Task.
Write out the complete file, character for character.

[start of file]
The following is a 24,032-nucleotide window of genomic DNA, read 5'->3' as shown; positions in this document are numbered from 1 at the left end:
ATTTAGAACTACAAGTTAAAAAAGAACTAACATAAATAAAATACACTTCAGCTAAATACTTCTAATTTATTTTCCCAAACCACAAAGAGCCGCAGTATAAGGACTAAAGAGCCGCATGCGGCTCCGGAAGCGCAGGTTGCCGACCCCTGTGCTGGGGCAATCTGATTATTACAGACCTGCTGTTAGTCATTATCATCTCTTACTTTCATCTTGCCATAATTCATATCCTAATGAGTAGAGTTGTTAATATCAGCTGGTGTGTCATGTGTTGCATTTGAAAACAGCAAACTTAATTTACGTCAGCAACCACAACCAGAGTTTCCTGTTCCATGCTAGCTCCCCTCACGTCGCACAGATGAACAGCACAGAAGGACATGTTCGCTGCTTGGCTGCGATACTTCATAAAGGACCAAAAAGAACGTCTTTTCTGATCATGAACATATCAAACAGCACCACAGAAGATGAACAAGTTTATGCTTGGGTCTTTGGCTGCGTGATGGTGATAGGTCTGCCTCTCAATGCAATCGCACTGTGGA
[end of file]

The following is a 24,032-nucleotide window of genomic DNA, read 5'->3' as shown; positions in this document are numbered from 1 at the left end:
ATTTAGAACTACAAGTTAAAAAAGAACTAACATAAATAAAATACACTTCAGCTAAATACTTCTAATTTATTTTCCCAAACCACAAAGAGCCGCAGTATAAGGACTAAAGAGCCGCATGCGGCTCCGGAAGCGCAGGTTGCCGACCCCTGTGCTGGGGCAATCTGATTATTACAGACCTGCTGTTAGTCATTATCATCTCTTACTTTCATCTTGCCATAATTCATATCCTAATGAGTAGAGTTGTTAATATCAGCTGGTGTGTCATGTGTTGCATTTGAAAACAGCAAACTTAATTTACGTCAGCAACCACAACCAGAGTTTCCTGTTCCATGCTAGCTCCCCTCACGTCGCACAGATGAACAGCACAGAAGGACATGTTCGCTGCTTGGCTGCGATACTTCATAAAGGACCAAAAAGAACGTCTTTTCTGATCATGAACATATCAAACAGCACCACAGAAGATGAACAAGTTTATGCTTGGGTCTTTGGCTGCGTGATGGTGATAGGTCTGCCTCTCAATGCAATCGCACTGTGGA